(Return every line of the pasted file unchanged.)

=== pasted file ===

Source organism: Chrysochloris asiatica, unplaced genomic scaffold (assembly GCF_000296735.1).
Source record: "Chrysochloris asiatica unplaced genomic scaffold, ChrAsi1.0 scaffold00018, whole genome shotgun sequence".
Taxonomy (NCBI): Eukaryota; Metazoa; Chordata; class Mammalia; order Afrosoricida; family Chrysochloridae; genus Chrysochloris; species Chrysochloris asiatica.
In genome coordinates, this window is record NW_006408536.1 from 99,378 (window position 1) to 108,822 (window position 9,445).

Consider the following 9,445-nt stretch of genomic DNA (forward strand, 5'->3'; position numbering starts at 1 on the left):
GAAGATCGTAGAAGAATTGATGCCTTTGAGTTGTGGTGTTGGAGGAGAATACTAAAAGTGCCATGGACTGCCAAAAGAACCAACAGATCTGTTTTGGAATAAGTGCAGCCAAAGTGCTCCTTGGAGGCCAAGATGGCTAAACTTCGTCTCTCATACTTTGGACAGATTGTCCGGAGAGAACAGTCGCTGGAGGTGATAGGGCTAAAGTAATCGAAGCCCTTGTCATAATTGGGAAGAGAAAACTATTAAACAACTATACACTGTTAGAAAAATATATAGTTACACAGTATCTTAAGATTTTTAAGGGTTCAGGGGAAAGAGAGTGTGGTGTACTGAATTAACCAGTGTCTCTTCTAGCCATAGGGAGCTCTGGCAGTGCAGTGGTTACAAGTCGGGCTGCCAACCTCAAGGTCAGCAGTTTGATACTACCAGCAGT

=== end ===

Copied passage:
Source organism: Chrysochloris asiatica, unplaced genomic scaffold (assembly GCF_000296735.1).
Source record: "Chrysochloris asiatica unplaced genomic scaffold, ChrAsi1.0 scaffold00018, whole genome shotgun sequence".
Taxonomy (NCBI): Eukaryota; Metazoa; Chordata; class Mammalia; order Afrosoricida; family Chrysochloridae; genus Chrysochloris; species Chrysochloris asiatica.
In genome coordinates, this window is record NW_006408536.1 from 99,378 (window position 1) to 108,822 (window position 9,445).

Consider the following 9,445-nt stretch of genomic DNA (forward strand, 5'->3'; position numbering starts at 1 on the left):
GAAGATCGTAGAAGAATTGATGCCTTTGAGTTGTGGTGTTGGAGGAGAATACTAAAAGTGCCATGGACTGCCAAAAGAACCAACAGATCTGTTTTGGAATAAGTGCAGCCAAAGTGCTCCTTGGAGGCCAAGATGGCTAAACTTCGTCTCTCATACTTTGGACAGATTGTCCGGAGAGAACAGTCGCTGGAGGTGATAGGGCTAAAGTAATCGAAGCCCTTGTCATAATTGGGAAGAGAAAACTATTAAACAACTATACACTGTTAGAAAAATATATAGTTACACAGTATCTTAAGATTTTTAAGGGTTCAGGGGAAAGAGAGTGTGGTGTACTGAATTAACCAGTGTCTCTTCTAGCCATAGGGAGCTCTGGCAGTGCAGTGGTTACAAGTCGGGCTGCCAACCTCAAGGTCAGCAGTTTGATACTACCAGCAGT